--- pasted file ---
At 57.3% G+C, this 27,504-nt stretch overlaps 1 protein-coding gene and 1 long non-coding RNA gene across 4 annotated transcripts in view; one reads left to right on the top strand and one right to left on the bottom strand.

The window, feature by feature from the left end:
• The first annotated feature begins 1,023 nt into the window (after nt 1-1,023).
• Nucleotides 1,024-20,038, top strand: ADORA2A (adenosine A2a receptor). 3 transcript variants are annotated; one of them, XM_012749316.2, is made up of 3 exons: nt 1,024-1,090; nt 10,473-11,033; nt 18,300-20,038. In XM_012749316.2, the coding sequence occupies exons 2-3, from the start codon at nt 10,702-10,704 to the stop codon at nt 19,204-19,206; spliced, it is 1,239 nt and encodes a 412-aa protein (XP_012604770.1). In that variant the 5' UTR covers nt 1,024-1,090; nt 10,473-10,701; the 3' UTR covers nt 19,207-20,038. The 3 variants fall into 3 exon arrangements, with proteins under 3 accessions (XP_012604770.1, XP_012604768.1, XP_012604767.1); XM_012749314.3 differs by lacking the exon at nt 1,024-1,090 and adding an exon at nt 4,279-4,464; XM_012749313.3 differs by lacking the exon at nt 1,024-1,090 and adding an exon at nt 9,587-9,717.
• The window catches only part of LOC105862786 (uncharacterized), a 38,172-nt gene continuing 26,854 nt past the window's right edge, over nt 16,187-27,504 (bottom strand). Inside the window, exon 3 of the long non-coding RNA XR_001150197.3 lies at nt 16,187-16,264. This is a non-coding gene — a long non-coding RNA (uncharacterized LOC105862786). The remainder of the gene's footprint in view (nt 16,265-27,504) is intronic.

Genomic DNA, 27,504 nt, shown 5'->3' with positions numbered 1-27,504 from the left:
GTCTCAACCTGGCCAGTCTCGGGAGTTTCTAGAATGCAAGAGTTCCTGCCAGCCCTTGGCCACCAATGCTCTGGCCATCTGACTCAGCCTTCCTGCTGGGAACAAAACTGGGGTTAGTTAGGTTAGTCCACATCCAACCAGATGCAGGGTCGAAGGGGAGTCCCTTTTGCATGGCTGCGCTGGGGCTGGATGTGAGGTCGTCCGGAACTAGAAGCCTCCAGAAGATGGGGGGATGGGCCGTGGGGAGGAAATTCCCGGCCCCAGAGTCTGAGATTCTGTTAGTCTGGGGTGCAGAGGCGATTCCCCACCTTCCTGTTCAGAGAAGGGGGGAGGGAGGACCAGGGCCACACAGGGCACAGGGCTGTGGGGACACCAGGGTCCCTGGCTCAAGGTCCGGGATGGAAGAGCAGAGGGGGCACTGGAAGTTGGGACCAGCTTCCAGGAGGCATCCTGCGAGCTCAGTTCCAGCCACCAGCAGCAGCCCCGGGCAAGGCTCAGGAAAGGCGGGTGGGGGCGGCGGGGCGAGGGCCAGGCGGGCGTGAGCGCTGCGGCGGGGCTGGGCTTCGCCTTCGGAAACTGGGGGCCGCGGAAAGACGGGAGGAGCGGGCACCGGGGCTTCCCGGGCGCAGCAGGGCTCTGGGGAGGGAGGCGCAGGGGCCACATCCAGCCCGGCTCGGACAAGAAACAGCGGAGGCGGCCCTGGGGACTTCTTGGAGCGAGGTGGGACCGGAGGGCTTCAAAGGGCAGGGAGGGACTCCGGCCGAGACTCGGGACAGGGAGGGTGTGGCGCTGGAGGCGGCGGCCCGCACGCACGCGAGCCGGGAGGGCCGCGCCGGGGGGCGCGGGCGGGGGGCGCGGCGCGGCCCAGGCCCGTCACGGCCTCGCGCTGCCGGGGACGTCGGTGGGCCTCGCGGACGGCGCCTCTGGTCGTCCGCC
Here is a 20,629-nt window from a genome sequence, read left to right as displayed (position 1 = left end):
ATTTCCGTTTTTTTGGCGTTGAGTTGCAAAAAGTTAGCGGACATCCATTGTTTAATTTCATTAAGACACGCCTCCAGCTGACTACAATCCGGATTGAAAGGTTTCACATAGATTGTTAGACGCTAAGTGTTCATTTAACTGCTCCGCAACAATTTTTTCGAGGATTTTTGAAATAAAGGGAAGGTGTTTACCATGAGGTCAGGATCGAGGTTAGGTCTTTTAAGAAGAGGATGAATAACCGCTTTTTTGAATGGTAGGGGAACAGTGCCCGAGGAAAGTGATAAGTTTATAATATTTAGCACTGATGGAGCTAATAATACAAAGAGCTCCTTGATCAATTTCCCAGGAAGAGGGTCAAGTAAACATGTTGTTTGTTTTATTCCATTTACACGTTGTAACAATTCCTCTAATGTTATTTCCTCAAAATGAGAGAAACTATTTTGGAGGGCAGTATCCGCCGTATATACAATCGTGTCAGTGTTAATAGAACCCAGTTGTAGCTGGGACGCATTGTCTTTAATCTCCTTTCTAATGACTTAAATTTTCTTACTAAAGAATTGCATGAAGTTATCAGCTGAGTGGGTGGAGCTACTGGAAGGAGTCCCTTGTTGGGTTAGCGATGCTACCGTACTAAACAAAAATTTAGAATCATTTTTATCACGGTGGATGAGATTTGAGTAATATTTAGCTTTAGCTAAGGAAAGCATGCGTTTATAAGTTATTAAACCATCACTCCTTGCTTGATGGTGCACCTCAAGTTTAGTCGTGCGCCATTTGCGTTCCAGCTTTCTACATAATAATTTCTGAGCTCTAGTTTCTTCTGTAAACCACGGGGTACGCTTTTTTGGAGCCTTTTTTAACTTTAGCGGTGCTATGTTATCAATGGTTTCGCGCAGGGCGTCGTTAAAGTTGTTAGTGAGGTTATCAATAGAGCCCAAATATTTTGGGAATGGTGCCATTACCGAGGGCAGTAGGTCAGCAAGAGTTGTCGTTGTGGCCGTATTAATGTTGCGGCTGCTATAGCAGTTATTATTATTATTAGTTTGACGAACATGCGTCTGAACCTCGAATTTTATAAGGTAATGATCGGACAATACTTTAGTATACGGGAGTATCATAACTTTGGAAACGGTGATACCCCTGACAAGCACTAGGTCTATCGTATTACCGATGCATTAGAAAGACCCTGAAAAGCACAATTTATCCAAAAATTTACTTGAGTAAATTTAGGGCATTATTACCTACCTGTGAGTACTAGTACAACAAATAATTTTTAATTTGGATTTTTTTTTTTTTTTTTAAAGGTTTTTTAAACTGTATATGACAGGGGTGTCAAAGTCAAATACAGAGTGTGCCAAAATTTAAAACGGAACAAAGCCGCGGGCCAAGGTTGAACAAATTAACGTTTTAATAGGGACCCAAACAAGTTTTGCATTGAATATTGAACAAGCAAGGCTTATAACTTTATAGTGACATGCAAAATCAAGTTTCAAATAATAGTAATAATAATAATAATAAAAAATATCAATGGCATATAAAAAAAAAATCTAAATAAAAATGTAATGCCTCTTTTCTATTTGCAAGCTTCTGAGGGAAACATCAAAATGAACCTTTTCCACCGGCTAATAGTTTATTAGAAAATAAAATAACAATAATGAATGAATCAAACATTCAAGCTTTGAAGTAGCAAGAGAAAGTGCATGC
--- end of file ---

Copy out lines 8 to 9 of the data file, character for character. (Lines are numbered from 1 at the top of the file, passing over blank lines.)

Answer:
Here is a 20,629-nt window from a genome sequence, read left to right as displayed (position 1 = left end):
ATTTCCGTTTTTTTGGCGTTGAGTTGCAAAAAGTTAGCGGACATCCATTGTTTAATTTCATTAAGACACGCCTCCAGCTGACTACAATCCGGATTGAAAGGTTTCACATAGATTGTTAGACGCTAAGTGTTCATTTAACTGCTCCGCAACAATTTTTTCGAGGATTTTTGAAATAAAGGGAAGGTGTTTACCATGAGGTCAGGATCGAGGTTAGGTCTTTTAAGAAGAGGATGAATAACCGCTTTTTTGAATGGTAGGGGAACAGTGCCCGAGGAAAGTGATAAGTTTATAATATTTAGCACTGATGGAGCTAATAATACAAAGAGCTCCTTGATCAATTTCCCAGGAAGAGGGTCAAGTAAACATGTTGTTTGTTTTATTCCATTTACACGTTGTAACAATTCCTCTAATGTTATTTCCTCAAAATGAGAGAAACTATTTTGGAGGGCAGTATCCGCCGTATATACAATCGTGTCAGTGTTAATAGAACCCAGTTGTAGCTGGGACGCATTGTCTTTAATCTCCTTTCTAATGACTTAAATTTTCTTACTAAAGAATTGCATGAAGTTATCAGCTGAGTGGGTGGAGCTACTGGAAGGAGTCCCTTGTTGGGTTAGCGATGCTACCGTACTAAACAAAAATTTAGAATCATTTTTATCACGGTGGATGAGATTTGAGTAATATTTAGCTTTAGCTAAGGAAAGCATGCGTTTATAAGTTATTAAACCATCACTCCTTGCTTGATGGTGCACCTCAAGTTTAGTCGTGCGCCATTTGCGTTCCAGCTTTCTACATAATAATTTCTGAGCTCTAGTTTCTTCTGTAAACCACGGGGTACGCTTTTTTGGAGCCTTTTTTAACTTTAGCGGTGCTATGTTATCAATGGTTTCGCGCAGGGCGTCGTTAAAGTTGTTAGTGAGGTTATCAATAGAGCCCAAATATTTTGGGAATGGTGCCATTACCGAGGGCAGTAGGTCAGCAAGAGTTGTCGTTGTGGCCGTATTAATGTTGCGGCTGCTATAGCAGTTATTATTATTATTAGTTTGACGAACATGCGTCTGAACCTCGAATTTTATAAGGTAATGATCGGACAATACTTTAGTATACGGGAGTATCATAACTTTGGAAACGGTGATACCCCTGACAAGCACTAGGTCTATCGTATTACCGATGCATTAGAAAGACCCTGAAAAGCACAATTTATCCAAAAATTTACTTGAGTAAATTTAGGGCATTATTACCTACCTGTGAGTACTAGTACAACAAATAATTTTTAATTTGGATTTTTTTTTTTTTTTTTAAAGGTTTTTTAAACTGTATATGACAGGGGTGTCAAAGTCAAATACAGAGTGTGCCAAAATTTAAAACGGAACAAAGCCGCGGGCCAAGGTTGAACAAATTAACGTTTTAATAGGGACCCAAACAAGTTTTGCATTGAATATTGAACAAGCAAGGCTTATAACTTTATAGTGACATGCAAAATCAAGTTTCAAATAATAGTAATAATAATAATAATAAAAAATATCAATGGCATATAAAAAAAAAATCTAAATAAAAATGTAATGCCTCTTTTCTATTTGCAAGCTTCTGAGGGAAACATCAAAATGAACCTTTTCCACCGGCTAATAGTTTATTAGAAAATAAAATAACAATAATGAATGAATCAAACATTCAAGCTTTGAAGTAGCAAGAGAAAGTGCATGC